Macular degeneration

Macular degeneration means damage of the part of the eye called macula. The latter is a small area in the center of the retina that allows us to see details of the world around us clearly. Macular degeneration develops as part of the natural aging process of the body. It is characterized by a broad spectrum of clinical and pathological changes, such as pale yellow spots, known as drusen, disorders of the retinal pigment epithelium, choroidal neovascularization and macular degeneration distsiformena.


If you have macular degeneration, you may have symptoms of blurred vision, dark spots in the center of vision, inability to see either near, or far. Some activities such as threading a thread, reading, writing, drawing and others may be highly difficult or even impossible.

Forms of macular degeneration:

  • Disease manifestations are grouped into two forms: non-exudative (dry) and exudative (wet or neovascular).
  • Drusen are characteristic changes of the dry form, while neovascularization is typical for the wet form. Distsiformenata macular degeneration represents the fibrotic stage of the neovascular form.
  • The dry form of macular degeneration is more common and affects 90% of the people having this disease. Vision loss occurs for a longer period of time than in the wet form. Neovascular form occurs in 10% of patients. Vision loss may be greater but occurs in a shorter period of time. Pathologically increased blood vessels leak fluid or blood, causing blurred vision, dark spots and other complaints.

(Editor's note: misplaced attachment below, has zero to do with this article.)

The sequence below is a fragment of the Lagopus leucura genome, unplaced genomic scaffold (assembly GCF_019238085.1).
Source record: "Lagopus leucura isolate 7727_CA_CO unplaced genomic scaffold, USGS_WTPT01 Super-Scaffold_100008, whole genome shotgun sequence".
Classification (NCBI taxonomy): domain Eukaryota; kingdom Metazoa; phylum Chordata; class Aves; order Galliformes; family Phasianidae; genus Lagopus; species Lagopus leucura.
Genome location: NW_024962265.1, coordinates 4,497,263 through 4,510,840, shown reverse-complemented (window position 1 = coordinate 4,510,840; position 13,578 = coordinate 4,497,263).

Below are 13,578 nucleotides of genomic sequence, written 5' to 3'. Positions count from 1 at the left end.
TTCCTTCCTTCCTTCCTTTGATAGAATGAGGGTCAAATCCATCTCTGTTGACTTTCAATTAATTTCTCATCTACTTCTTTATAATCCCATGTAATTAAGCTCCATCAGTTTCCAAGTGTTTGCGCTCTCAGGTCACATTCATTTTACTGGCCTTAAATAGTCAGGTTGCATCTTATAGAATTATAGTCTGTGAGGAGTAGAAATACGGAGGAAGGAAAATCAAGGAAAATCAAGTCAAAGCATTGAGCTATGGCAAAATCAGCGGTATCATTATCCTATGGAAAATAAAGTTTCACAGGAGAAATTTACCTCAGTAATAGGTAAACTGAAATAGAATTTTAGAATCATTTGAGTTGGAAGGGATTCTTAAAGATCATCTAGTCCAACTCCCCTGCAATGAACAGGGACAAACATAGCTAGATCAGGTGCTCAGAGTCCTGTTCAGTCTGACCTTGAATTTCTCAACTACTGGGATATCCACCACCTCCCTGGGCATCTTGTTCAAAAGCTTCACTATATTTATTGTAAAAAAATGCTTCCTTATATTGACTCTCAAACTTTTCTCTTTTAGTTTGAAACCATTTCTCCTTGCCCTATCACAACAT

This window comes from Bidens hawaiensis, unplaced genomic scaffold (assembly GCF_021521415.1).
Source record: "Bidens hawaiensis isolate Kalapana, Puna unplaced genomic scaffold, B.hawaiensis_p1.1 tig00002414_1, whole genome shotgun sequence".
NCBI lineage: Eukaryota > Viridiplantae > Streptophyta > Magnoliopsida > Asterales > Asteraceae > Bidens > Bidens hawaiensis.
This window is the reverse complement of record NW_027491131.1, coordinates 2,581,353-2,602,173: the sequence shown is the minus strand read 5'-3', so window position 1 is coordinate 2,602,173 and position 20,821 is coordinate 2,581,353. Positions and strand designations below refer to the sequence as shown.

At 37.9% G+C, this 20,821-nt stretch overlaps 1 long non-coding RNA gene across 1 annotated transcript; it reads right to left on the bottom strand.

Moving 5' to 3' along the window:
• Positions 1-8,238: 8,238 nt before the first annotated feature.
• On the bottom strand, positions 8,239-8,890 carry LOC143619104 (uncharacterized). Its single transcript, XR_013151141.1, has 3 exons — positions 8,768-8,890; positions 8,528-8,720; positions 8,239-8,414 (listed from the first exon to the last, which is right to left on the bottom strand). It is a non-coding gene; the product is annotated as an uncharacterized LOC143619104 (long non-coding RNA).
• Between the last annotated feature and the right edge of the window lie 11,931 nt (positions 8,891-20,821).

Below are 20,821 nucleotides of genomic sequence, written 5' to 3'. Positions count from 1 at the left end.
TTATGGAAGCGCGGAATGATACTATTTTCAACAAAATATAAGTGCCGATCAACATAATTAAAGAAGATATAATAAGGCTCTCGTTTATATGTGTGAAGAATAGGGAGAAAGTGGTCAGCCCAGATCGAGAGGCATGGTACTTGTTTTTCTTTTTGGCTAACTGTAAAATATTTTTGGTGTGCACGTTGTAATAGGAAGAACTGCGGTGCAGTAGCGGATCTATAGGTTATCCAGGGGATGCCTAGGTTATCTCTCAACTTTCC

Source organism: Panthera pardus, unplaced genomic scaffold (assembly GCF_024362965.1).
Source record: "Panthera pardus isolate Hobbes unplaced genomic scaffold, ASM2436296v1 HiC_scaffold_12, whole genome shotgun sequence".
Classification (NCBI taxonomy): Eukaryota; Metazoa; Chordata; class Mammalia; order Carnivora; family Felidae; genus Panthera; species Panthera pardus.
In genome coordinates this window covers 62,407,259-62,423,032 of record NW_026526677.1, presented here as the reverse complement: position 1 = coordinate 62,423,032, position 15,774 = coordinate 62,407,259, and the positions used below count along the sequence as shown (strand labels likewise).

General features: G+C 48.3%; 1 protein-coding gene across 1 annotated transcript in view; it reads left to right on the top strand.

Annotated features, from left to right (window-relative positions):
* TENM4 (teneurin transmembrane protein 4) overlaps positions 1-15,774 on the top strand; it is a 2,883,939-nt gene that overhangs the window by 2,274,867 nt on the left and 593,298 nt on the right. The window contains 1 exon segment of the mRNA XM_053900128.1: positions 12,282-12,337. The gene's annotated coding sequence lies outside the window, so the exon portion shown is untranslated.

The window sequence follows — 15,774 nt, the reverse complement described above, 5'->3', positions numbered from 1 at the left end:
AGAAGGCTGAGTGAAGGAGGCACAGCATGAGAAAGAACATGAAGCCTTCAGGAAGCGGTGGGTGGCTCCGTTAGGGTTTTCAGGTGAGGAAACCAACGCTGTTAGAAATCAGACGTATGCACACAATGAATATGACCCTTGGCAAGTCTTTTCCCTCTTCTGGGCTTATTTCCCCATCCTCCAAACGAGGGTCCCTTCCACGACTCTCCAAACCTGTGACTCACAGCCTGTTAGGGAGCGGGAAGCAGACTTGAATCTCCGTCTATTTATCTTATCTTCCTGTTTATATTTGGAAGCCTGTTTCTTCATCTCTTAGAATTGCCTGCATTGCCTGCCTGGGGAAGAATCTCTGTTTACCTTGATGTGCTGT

Methods of Treatment

  • Treatment of the dry form of macular degeneration. Treatment with antioxidants and zinc may delay the progression of early stages of the dry form of macular degeneration. There is no known treatment which can prevent loss of vision in the advanced stages of this form of macular degeneration.
  • Treatment of the wet form of macular degeneration: laser photocoagulation Photodynamic therapy with Visudyne Intravitreal administration of drugs directed against VEGF (vascular endothelial growth factor) It should be noted that none of these methods can completely cure the disease and it may progress despite treatment.

Regular check-ups with your ophthalmologist are further required.